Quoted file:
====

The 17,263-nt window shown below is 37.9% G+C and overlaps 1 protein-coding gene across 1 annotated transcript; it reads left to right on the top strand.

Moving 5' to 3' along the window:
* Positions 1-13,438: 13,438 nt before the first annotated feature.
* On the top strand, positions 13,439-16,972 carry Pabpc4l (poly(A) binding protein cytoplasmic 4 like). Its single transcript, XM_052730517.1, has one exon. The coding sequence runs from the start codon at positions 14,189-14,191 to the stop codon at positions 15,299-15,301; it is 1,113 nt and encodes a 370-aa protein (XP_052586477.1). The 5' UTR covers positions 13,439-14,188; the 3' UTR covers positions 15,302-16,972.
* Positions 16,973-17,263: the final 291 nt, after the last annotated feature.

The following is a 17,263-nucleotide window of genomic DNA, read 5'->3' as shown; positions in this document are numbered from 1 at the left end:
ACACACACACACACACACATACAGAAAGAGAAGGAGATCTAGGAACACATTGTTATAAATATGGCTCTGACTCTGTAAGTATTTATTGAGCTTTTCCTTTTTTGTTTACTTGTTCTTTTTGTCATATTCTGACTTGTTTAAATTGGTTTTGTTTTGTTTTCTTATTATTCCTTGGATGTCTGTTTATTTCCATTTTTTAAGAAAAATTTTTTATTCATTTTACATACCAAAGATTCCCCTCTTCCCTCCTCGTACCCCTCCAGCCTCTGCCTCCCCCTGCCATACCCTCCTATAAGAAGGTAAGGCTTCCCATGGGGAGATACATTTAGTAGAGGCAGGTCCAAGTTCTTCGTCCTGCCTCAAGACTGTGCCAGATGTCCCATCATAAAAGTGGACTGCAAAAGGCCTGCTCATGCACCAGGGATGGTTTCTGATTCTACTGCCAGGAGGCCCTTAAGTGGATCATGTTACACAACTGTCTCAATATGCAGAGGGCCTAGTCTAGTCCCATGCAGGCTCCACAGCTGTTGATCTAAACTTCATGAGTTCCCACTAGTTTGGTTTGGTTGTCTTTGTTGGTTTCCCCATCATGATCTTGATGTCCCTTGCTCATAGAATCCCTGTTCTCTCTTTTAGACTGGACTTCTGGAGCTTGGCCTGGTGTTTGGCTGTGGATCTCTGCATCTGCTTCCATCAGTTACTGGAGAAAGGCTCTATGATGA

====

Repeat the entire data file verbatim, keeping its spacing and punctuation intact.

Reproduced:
The 17,263-nt window shown below is 37.9% G+C and overlaps 1 protein-coding gene across 1 annotated transcript; it reads left to right on the top strand.

Moving 5' to 3' along the window:
* Positions 1-13,438: 13,438 nt before the first annotated feature.
* On the top strand, positions 13,439-16,972 carry Pabpc4l (poly(A) binding protein cytoplasmic 4 like). Its single transcript, XM_052730517.1, has one exon. The coding sequence runs from the start codon at positions 14,189-14,191 to the stop codon at positions 15,299-15,301; it is 1,113 nt and encodes a 370-aa protein (XP_052586477.1). The 5' UTR covers positions 13,439-14,188; the 3' UTR covers positions 15,302-16,972.
* Positions 16,973-17,263: the final 291 nt, after the last annotated feature.

The following is a 17,263-nucleotide window of genomic DNA, read 5'->3' as shown; positions in this document are numbered from 1 at the left end:
ACACACACACACACACACATACAGAAAGAGAAGGAGATCTAGGAACACATTGTTATAAATATGGCTCTGACTCTGTAAGTATTTATTGAGCTTTTCCTTTTTTGTTTACTTGTTCTTTTTGTCATATTCTGACTTGTTTAAATTGGTTTTGTTTTGTTTTCTTATTATTCCTTGGATGTCTGTTTATTTCCATTTTTTAAGAAAAATTTTTTATTCATTTTACATACCAAAGATTCCCCTCTTCCCTCCTCGTACCCCTCCAGCCTCTGCCTCCCCCTGCCATACCCTCCTATAAGAAGGTAAGGCTTCCCATGGGGAGATACATTTAGTAGAGGCAGGTCCAAGTTCTTCGTCCTGCCTCAAGACTGTGCCAGATGTCCCATCATAAAAGTGGACTGCAAAAGGCCTGCTCATGCACCAGGGATGGTTTCTGATTCTACTGCCAGGAGGCCCTTAAGTGGATCATGTTACACAACTGTCTCAATATGCAGAGGGCCTAGTCTAGTCCCATGCAGGCTCCACAGCTGTTGATCTAAACTTCATGAGTTCCCACTAGTTTGGTTTGGTTGTCTTTGTTGGTTTCCCCATCATGATCTTGATGTCCCTTGCTCATAGAATCCCTGTTCTCTCTTTTAGACTGGACTTCTGGAGCTTGGCCTGGTGTTTGGCTGTGGATCTCTGCATCTGCTTCCATCAGTTACTGGAGAAAGGCTCTATGATGA